Ghosting, it’s not just for Halloween

Employers are experiencing a troubling issue at greater rates than ever. Candidates and employees are disappearing without a trace. This phenomenon is known as ghosting and it is very costly so, we decided to have a closer look into the issue to help educate candidates, employees, as well as employers.

Costs of ghosting

An employee ghosting a new job is harmful to the employer as well as the employee. Companies invest a lot of time, money, and other resources in finding talent.  On the candidate/employee side, not following through with an interview or even first few days of work can set their career growth back and ruin their reputation. You never know when a hiring manager at a new company is the one you ghosted at a previous company.

If a candidate loses interest, he or she should have a conversation with the manager or recruiter to express that they no longer want to pursue employment with a company. This ensures that no extra time and effort is wasted in the hiring process. It also removes the frustration felt from the manager or recruiter regarding what may have happened to you and your wellbeing. In our current job market, we are all very aware of the time and costs associated with even finding a qualified candidate to interview.

If an employee decides a position is not a good fit for him or her, they should also have the same conversations. This way accommodations can be made accordingly to reduce the negative impact of losing a resource.  By resigning from work properly, a company can plan for their next steps and ensure work is handed off in a mannerly order, saving time and money.

Why do employees and candidates ghost?

There are numerous reasons to why employees and job seekers ghost their employer or prospective employer. A primary factor is our over reliance on technology. With a major increase in technology usage, the amount of in-person communication has significantly decreased. While social media and messaging apps are helping establish relationships, they are making these relationships less personal. Because of the use of technology, employees and candidates of all ages are finding it easier to avoid in-person and verbal communication. Without personal connections, employees and candidates lose interest in new positions. When this happens, they find it easier not showing up for work and or ending all communication with the prospective employer. A major cause of employee and candidate ghosting is the desire to avoid confrontation. Unfortunately, this instinct to avoid confrontation has many negative consequences.

How can employers reduce ghosting?

It is important that an employer keeps candidates and employees engaged to ensure he or she is happy and interested in their position within the company. Candidates should feel welcome and employees should feel appreciated. The best way to ensure this is by having candid conversations. Employees and candidates should be reminded of the benefits of working with the company. Candidates and employees who feel a personal connection to a business have a higher likelihood to accepting a job offer and stay longer when this relationship continues. The initial application process is the first step in building theses foundations. If a company cannot reply or follow up in a timely fashion they are already setting the standard and are potently viewed as ghosting the very candidates they are trying to attract. Interviews are crucial for establishing a good relationship. When interviewing candidates, pay attention to body language and other nonverbal cues. This will help determine whether someone is excited about a role and company. Be sure to explain what the company culture is in a fair and honest way. It is important to explain what is good as well as what are potential challenges in a new role. There is no point in sweeping dirty laundry under the rug only for it to be uncovered later in the process or after a candidate starts. This will only cost an employer more time and money.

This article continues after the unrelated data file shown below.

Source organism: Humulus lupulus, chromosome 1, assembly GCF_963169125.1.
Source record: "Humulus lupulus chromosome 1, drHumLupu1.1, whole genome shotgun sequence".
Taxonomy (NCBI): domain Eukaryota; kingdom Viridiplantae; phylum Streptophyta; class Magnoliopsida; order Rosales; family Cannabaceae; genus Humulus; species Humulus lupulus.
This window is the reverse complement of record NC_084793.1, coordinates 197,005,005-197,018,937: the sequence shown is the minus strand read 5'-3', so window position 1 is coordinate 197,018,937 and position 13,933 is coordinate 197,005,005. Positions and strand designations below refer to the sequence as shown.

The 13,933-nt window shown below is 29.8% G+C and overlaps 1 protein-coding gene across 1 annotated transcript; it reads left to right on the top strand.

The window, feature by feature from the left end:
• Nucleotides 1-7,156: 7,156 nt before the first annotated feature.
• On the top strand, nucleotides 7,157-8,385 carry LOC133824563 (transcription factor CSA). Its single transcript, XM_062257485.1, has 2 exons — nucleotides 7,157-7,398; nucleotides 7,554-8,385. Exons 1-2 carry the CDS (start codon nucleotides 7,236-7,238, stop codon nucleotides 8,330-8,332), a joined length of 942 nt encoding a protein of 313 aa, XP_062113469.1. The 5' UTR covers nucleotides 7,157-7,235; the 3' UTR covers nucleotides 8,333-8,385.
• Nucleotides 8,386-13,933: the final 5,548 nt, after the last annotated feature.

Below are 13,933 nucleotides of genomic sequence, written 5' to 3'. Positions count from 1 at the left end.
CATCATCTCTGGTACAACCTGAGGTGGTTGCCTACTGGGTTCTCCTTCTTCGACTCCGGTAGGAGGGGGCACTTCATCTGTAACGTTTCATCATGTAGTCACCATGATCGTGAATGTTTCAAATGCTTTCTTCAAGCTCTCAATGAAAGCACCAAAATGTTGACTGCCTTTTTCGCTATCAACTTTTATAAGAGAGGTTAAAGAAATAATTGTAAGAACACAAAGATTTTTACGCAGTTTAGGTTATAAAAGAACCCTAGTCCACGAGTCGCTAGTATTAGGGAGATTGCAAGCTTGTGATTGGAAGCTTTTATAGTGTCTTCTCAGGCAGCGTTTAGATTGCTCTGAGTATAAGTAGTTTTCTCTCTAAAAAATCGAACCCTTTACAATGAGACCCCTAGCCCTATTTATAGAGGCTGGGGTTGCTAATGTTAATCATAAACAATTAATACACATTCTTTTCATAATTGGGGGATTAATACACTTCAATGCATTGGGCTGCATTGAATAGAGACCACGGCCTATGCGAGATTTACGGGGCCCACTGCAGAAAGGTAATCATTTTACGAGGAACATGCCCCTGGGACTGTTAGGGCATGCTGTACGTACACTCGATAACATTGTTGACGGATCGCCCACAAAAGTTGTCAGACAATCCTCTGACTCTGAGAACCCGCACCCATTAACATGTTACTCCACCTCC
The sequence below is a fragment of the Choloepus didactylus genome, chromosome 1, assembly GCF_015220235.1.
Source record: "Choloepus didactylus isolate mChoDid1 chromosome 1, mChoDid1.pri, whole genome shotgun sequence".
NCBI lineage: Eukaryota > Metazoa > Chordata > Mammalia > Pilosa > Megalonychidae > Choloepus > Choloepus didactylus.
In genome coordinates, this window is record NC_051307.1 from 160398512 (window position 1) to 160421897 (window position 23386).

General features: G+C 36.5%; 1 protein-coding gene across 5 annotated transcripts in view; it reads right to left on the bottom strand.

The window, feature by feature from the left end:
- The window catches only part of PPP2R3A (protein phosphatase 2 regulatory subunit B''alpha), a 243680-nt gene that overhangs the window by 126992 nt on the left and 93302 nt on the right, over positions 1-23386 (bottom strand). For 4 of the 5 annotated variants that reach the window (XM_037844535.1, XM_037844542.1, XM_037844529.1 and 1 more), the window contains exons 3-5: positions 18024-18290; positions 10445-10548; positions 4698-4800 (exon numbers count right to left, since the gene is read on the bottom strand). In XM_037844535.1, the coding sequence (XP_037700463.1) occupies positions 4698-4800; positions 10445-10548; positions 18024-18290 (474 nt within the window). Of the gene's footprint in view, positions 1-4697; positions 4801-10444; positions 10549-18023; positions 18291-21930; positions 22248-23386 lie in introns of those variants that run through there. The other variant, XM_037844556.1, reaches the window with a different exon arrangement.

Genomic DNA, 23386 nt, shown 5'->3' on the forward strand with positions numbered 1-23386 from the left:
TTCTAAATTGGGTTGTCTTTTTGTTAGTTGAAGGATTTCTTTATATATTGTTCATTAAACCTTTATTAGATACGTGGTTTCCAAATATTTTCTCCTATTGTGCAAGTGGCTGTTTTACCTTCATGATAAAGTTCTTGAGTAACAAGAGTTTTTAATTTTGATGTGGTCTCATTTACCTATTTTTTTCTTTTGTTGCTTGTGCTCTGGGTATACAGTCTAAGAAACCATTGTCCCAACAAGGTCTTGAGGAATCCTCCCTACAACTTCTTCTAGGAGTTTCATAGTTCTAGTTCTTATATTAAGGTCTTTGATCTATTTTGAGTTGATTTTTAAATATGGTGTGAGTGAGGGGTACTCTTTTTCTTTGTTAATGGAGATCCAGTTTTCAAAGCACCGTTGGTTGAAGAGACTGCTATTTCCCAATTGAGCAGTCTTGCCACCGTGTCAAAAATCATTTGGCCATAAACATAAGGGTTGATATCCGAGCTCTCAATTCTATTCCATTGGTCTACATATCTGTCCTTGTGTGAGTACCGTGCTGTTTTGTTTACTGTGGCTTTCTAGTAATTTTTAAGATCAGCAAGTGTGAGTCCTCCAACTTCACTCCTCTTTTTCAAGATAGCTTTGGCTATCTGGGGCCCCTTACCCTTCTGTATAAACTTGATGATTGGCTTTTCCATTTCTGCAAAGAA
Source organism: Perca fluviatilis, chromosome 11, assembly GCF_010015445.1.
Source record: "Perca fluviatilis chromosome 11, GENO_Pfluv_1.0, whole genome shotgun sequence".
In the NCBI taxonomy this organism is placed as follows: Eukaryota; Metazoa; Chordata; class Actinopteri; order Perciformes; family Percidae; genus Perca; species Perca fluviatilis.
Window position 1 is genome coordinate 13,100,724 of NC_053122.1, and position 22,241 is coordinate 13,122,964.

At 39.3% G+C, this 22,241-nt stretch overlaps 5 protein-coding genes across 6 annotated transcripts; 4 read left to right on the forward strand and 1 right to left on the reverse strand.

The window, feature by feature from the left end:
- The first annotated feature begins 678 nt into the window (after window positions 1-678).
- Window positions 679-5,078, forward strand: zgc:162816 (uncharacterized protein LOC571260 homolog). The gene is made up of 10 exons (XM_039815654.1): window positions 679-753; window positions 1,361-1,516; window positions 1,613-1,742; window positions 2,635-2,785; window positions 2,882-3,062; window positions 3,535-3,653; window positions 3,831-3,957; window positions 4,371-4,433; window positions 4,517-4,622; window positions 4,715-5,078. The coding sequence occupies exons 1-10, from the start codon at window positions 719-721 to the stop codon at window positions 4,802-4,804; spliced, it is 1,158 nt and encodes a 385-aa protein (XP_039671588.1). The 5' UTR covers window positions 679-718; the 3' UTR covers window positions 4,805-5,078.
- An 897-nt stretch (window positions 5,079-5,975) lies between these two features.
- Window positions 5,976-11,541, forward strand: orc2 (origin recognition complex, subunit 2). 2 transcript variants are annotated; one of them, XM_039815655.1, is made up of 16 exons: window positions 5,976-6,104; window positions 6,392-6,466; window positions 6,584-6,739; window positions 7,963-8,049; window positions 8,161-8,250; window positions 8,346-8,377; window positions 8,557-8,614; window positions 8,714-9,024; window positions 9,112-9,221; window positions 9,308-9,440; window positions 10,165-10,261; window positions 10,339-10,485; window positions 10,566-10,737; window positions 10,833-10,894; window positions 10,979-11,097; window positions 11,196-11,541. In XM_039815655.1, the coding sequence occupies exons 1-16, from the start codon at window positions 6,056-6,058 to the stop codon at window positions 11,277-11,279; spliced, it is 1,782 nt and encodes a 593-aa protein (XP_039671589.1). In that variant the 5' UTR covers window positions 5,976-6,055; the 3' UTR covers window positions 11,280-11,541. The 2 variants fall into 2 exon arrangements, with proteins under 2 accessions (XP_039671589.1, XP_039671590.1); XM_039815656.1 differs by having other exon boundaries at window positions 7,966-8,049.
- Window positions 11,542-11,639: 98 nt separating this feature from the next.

Employees typically decide within the first three weeks whether they want to stay at a company or not, but the onboarding process should last much longer, and communication with an employee must always be kept open. Research shows it takes one year for a new hire to reach full productivity. During this time, employers should be upfront with their employees about their progression into a new role. Ask employees if they have any concerns with their position. Find out what motivates them to work for organization. After this one-year mark, manager must continue to engage employees. Managers must talk with employees to understand how the company fits in within their long-term goals. When career goals are understood, managers must work with their employees to achieve these goals. Showing this vested interest in an employee ensures a relationship remains strong. By keeping new employees informed on their progress and maintaining personal attention on an employee’s career path, employers will greatly reduce the amount of ghosting they encounter.

Contact Next Level Professional

When you are looking for you next career opportunity, or for a qualified candidate let Next Level Professional help. Contact Paul at (262) 293-4288 or paul.ladson@nlstaff.com